Researchers have already debunked the top 20 myths that we all commonly believe to be true—such as, the most heat escapes through your head, we only use 10 percent of our brains, and goldfish only have three-second memory.
A new survey of 2,000 adults found nearly four in 10 aren’t even sure how they came to believe these fraudulent bits of trivia—but 49 percent have shared them with others, in the belief they were accurate.
Nearly half believe that most human heat escapes through your head, but experts claim only around 10 percent of body heat is lost this way, due to its relatively small surface.
And far from the notion that goldfish only remember things for a few seconds, they are thought to have memories that last as long as three months.
And, regarding our brain power, even something as simple as clenching and unclenching our fist uses far more than 10 percent of the human brain, according to scientific studies.
Other misconceptions we often pass on include the color red sends bulls into a rage, yet the animals can’t even see the color. Similarly, you might have said that it takes seven years to digest swallowed chewing gum, which isn’t true because we can’t digest it at all.
More than one in five (22 percent) believe that if a penny were dropped from the top of New York’s Empire State Building it would generate enough force to kill anyone it landed on—however, it’s simply too lightweight to do such a thing.
A spokesman from Scrivens Opticians & Hearing Care, which commissioned the poll to help expose misperceptions about contact lenses, said, “If enough people tell us the same thing we’re inclined to believe it, and for many of us we will have believed these tidbits of incorrect information to be true since childhood”
The myths around contact lenses getting lost behind your eye, as well as freezing to your eye in cold weather made the top 30 list: 10 percent of respondents believe it’s possible for contact lenses to get lodged behind the eyeball, but that is a scientific impossibility. Discover more about contact lens myths, here.
Other falsehoods we frequently believe include the old wives’ tale about adding salt to a pot of water to make it boil more quickly—but salt is actually said to raise water’s boiling point.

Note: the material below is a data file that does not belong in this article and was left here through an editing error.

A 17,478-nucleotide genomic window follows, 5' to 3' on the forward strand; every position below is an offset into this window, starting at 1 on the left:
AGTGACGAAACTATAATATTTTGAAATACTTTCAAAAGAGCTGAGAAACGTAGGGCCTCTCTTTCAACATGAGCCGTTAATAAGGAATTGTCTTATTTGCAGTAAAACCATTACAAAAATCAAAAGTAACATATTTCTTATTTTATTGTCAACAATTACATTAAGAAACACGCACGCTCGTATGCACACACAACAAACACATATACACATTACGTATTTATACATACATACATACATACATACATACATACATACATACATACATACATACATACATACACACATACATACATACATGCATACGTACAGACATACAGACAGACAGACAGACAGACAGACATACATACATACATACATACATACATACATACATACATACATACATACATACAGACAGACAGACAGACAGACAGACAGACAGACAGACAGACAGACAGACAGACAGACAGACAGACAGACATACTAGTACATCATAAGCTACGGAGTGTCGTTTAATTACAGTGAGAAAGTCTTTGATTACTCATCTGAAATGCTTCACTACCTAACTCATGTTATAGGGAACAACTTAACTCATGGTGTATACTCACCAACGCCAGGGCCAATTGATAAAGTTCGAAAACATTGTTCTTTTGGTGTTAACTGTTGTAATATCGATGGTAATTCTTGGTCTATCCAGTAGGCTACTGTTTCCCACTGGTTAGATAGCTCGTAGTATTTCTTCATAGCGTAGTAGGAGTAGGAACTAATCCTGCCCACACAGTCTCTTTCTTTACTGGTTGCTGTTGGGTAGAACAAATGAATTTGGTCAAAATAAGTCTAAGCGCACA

Conducted by OnePoll, the survey does have a bright spot. We are learning to be wary of things we read on social media: just 25% of respondents believe what they see online is actually based in fact.
But, plausible-sounding ‘facts’ seem to take on a life of their own. For example, why would anyone believe that we swallow eight spiders each year, per person? If you think about it, how would that even be tested?
TEN MORE MYTHS WE SHOULD GIVE UP
- Chameleons change colors to blend in with their surroundings. (Though they make small color adjustments, the primary function of the color shift is to alert neighbors of danger.)
- Sugar causes hyperactivity in children. (Over a dozen large studies have not shown that sugar causes hyperactivity.)
- You should urinate on it if someone gets stung by a jellyfish. (This myth might even worsen the sting.)
- Bats are blind. (Bats have small eyes with very sensitive vision, which helps them see in conditions we might consider pitch black.)
- You’ll get cramps if you go swimming right after you eat. (The Mayo Clinic says there is really no scientific basis for this.)
- Dogs only see in black and white. (They are not as bright, but they do see colors.)
- If you touch a baby bird with your bare hands, its mother will reject it. (False. This prevalent belief is ‘for the birds’)
- Shaving your hair makes it grow back thicker. (This will not change its thickness, color or rate of growth, though it gives it a blunt tip, which might feel coarse or “stubbly” for a time as it grows out—and it may appear darker or thicker, but it’s not.)
- Cracking your knuckles too much will cause arthritis. (Cracking your knuckles does no harm at all to our joints and does not lead to arthritis.)
- Going out in the cold will give you a cold. (False. The viruses that cause colds may spread more easily in lower temperatures, and exposure to cold and dry air may adversely impact the body’s immune system to fight off viruses.)